The Europe office had a very busy spring. BIWFC Managing Director, Monique Principi and Advisory Committee Chair Stephanie Boyles Griffin visited the UK to attend the International Conference on Human-Wildlife Conflict & Coexistence, held in March in Oxford. In addition to the conference in Oxford, we spent several days in the north of England where we had the opportunity to meet one of our grantees, Professor Russell Hill, at Durham University. Russell gave us a tour of the university which included a very impressive XI century castle. He also gathered a group of students and researchers for a lively discussion on wildlife research at Durham.
The following day found us at the University of York, where we met the Head of the Department of Environment and Geography, Professor Roland Gerhels, and Professor Piran White, Deputy Director of the Biodiversity and Ecosystem Service Sustainability Directorate. Piran’s past includes publishing a paper on fertility control as a means of controlling bovine tuberculosis in European badger populations. We discussed progress and the future for the Europe office and Piran gave us a guided tour of the university’s impressive facilities. Joining us was the Director of the UK Squirrel Accord, Ms. Kay Haw, who discussed with us common interests and future collaborations.
We spent the rest of the day with colleagues from Chester Zoo, Dr. Sue Walker, Head of Science, and Dr. Veronica (Ronnie) Cowl, Reproductive Biology Coordinator. Chester Zoo Science Department is a unique institution in Europe, as its research focuses on both biological and social sciences including animal behaviour and welfare, conservation, physiology and reproduction, population biology and social sciences. Ronnie recently designed the Reproductive Management Open Online Course, an initiative that was launched in May 2023, aimed at professionals responsible for animal management. This course is proudly co-sponsored by the BIWFC that also contributed a lecture in the session dedicated to fertility control for free-living wildlife. The level of interest for this initiative has been impressive. To date more than 900 people have registered.
The 3-day conference in Oxford brought together 550 representatives from conservation organisations, academia, governments, businesses and local communities from six continents and 70 countries. This was organised following the Kunming-Montreal Global Biodiversity Framework agreed at the UN Biodiversity Conference in December 2022, which calls for countries to “effectively manage human-wildlife interactions to minimize human-wildlife conflict for coexistence.”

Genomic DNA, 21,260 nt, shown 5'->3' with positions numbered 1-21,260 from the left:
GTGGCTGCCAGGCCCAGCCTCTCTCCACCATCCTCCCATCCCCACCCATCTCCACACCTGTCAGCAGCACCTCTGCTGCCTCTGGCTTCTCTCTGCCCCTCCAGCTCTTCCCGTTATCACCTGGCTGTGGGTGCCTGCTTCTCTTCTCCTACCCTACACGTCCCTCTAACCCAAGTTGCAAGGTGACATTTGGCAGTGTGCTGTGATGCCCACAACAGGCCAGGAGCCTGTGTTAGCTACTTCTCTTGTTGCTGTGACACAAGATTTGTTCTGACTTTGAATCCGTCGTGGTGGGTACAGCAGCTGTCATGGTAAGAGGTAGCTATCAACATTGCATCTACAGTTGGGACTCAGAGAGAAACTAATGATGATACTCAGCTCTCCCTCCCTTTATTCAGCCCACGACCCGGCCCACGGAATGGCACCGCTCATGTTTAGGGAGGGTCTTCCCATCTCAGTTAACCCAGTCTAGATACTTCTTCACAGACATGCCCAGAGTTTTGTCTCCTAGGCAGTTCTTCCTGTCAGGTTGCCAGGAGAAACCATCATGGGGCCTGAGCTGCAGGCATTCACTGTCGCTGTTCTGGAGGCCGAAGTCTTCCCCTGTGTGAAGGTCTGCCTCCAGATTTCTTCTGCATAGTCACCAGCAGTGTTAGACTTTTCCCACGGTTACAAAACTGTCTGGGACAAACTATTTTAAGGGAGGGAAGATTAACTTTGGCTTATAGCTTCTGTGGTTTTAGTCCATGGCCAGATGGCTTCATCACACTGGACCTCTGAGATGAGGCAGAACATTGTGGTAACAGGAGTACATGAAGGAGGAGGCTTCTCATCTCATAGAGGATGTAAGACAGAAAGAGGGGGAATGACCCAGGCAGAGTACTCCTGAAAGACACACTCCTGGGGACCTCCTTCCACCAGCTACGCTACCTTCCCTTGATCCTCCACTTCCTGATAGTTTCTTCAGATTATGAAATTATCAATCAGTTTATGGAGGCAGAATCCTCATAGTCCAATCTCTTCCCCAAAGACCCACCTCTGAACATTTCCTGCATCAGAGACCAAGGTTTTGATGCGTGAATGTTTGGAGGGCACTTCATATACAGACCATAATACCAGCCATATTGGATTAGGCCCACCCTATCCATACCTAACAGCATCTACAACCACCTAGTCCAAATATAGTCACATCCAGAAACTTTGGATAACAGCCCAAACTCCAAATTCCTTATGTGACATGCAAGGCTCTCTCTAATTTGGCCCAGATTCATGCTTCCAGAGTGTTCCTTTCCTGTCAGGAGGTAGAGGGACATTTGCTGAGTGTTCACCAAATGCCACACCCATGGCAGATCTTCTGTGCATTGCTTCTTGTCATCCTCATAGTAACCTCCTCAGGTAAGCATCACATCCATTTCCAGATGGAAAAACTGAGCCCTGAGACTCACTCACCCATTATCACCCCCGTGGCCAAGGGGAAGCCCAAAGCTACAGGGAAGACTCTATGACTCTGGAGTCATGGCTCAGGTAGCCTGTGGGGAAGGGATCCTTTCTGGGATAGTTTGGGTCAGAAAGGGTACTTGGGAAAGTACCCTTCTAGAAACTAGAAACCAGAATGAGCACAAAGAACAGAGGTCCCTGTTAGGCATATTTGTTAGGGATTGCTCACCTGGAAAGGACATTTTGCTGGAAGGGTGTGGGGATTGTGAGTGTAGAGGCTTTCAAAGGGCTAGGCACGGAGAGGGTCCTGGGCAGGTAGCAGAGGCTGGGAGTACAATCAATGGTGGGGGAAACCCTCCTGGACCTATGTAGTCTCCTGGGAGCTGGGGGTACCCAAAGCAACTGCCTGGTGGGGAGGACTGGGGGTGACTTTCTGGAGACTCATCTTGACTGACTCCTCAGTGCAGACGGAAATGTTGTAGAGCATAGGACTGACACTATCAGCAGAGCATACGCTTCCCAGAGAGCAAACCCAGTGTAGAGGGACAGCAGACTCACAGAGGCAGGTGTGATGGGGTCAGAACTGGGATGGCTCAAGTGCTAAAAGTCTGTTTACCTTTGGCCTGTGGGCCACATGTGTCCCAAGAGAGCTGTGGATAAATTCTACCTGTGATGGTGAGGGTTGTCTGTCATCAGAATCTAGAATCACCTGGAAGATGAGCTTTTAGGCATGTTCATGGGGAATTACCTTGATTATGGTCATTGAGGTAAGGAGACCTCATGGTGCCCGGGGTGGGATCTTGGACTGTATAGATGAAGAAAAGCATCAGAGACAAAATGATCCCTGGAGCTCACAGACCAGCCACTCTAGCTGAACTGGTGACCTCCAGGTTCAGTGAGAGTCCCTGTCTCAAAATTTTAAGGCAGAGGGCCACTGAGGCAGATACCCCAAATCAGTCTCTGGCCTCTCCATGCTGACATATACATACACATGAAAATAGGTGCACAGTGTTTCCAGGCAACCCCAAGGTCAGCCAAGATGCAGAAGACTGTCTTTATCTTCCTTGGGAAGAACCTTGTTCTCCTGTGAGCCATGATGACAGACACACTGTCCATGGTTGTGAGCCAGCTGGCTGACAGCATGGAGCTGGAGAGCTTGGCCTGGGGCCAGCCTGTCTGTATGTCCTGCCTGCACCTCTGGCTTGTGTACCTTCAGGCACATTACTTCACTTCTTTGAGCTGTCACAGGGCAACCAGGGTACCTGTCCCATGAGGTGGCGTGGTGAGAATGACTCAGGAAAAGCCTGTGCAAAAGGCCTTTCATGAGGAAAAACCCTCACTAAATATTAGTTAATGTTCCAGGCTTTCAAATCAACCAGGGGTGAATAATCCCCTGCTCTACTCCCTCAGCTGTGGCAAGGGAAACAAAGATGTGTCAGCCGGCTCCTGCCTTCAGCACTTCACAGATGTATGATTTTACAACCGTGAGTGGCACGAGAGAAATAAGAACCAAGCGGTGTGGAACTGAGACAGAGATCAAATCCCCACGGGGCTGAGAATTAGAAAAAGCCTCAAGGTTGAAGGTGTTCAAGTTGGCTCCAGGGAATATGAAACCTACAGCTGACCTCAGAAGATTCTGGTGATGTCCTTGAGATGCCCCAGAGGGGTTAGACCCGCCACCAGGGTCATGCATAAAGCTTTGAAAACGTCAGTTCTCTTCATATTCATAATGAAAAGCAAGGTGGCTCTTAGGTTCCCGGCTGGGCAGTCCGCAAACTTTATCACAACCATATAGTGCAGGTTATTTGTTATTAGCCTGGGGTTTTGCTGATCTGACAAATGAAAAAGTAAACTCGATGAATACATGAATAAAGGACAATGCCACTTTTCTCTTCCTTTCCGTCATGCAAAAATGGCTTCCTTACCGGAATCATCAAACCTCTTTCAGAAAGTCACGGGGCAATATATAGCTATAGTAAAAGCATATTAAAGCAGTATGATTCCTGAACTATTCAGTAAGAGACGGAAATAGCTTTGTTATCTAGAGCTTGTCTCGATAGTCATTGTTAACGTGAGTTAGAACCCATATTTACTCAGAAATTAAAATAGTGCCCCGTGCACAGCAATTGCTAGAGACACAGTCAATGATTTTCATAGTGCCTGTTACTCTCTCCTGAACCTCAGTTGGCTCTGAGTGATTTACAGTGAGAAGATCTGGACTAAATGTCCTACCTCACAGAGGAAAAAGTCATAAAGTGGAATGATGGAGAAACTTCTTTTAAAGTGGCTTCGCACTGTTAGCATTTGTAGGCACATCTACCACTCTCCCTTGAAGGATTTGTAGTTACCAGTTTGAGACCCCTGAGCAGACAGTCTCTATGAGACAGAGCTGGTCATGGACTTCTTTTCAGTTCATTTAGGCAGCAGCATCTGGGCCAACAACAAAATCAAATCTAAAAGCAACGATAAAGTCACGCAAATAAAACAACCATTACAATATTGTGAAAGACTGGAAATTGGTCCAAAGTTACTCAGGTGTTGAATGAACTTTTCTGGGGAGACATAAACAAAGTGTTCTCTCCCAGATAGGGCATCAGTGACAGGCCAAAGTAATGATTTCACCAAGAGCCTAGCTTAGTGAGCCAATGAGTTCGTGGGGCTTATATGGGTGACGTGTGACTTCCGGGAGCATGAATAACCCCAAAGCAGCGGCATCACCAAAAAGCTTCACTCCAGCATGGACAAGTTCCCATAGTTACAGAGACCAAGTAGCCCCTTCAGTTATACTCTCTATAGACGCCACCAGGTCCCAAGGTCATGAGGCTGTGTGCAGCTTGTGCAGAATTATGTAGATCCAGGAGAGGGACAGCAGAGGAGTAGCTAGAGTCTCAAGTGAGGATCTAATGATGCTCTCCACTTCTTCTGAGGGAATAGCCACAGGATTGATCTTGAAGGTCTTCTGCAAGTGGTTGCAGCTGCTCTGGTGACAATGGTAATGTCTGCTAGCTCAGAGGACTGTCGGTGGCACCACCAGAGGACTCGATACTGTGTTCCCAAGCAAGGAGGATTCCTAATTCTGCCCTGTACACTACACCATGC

The conference, which ran along many parallel sessions, had a strong emphasis on human-wildlife conflicts in a conservation context, hence the majority of talks focused on iconic species such as large carnivores and elephants. We felt there was space for this conference to expand in the future, to include the many wildlife species that have economic and environmental impacts such as free-living horses, wild boar, rodents, deer, pigeons and non-native animals as well as other vertebrates and invertebrates. Our talk entitled “The other side of human-wildlife conflicts: a global perspective on fertility control to manage overabundant wildlife” had many questions and positive feedback. Importantly, BIWFC staff made many contacts and had impromptu productive meetings. We returned home tired but excited, having made new friends, renewed old acquaintances, and talked about the BIWFC mission with as many colleagues and stakeholders as possible. We will now build on these contacts to increase awareness of our work.